A few weeks ago, I received an email notification from GitHub alerting me to a new, user-submitted issue in PencilBlue, our Node.js-based, open source content management system. The notification was titled, “WYSIWYG: Server running on Ubuntu generate [sic] ��� when pasting large chunk of text.”
I know almost nothing about the submitter, whose account has been on the site for four years. Most of his or her repositories are forks of others, and there’s no contact information on the profile. Although I can’t vet this user, we have to tackle this issue no differently than if it had been submitted by one of our partner companies. To complicate matters, the “large chunk of text” that’s generating unrecognized characters is in Chinese.
I don’t speak Chinese. We currently have no business interests in China, and we will be unlikely to create any of significance in the near future with a new, open source CMS.
The bug report links me to a website hosted in Hangzhou, a city two hundred kilometers southwest of Shanghai. The block of text in question is the People’s Republic of China Administrative Licensing Law, which, from what I gather after clicking Translate, has to do with obtaining legal permission to act as a representative of another individual.
I have to solve this issue for the user. We make a point to distinguish PencilBlue from the competition through our user experience, even if we have no control over who uses our product.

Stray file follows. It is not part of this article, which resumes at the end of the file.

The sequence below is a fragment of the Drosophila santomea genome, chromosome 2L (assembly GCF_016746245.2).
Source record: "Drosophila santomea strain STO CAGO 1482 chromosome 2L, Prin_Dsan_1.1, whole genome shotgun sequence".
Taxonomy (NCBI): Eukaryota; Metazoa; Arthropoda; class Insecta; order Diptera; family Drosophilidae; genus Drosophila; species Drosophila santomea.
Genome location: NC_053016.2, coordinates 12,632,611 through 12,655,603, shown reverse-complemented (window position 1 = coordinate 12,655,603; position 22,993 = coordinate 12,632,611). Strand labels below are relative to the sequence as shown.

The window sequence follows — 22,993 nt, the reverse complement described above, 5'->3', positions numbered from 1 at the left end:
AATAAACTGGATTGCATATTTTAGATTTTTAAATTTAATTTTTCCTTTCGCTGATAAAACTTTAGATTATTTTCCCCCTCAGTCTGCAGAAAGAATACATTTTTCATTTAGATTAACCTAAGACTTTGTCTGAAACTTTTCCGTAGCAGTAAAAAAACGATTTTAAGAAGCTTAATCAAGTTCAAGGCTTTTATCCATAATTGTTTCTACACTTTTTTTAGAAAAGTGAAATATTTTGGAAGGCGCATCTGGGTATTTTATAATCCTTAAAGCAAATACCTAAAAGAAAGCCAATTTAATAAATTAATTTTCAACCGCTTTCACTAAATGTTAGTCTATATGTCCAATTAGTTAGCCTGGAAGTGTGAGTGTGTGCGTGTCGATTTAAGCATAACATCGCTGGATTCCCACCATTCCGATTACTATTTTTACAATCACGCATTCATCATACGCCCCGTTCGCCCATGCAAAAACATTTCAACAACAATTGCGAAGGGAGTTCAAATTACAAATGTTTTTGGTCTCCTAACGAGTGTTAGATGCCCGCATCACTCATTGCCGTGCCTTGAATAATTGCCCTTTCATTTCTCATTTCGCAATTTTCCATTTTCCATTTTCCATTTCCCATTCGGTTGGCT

Ultimately, that’s what makes UX in open source content management such a daunting task. The limitless, unpredictable variance in use cases, combined with an ever-increasing demand for multi-language, “easy to understand” interfaces is difficult to keep up with.
To complicate matters, in the past few years, website administration has overwhelmingly moved out of the programming department and into the hands of marketing professionals. The CTO is still there to ask, "What does the system do?" But now the CMO follows up with, “Does it just work?”
At PencilBlue, we see this change happening in both small organizations that contract development, and in large, enterprise information systems departments. Next to wanting to migrate to Node.js, the second most common reason companies give for vetting a transition to our CMS is that non-technical staff have too much trouble managing the current platform.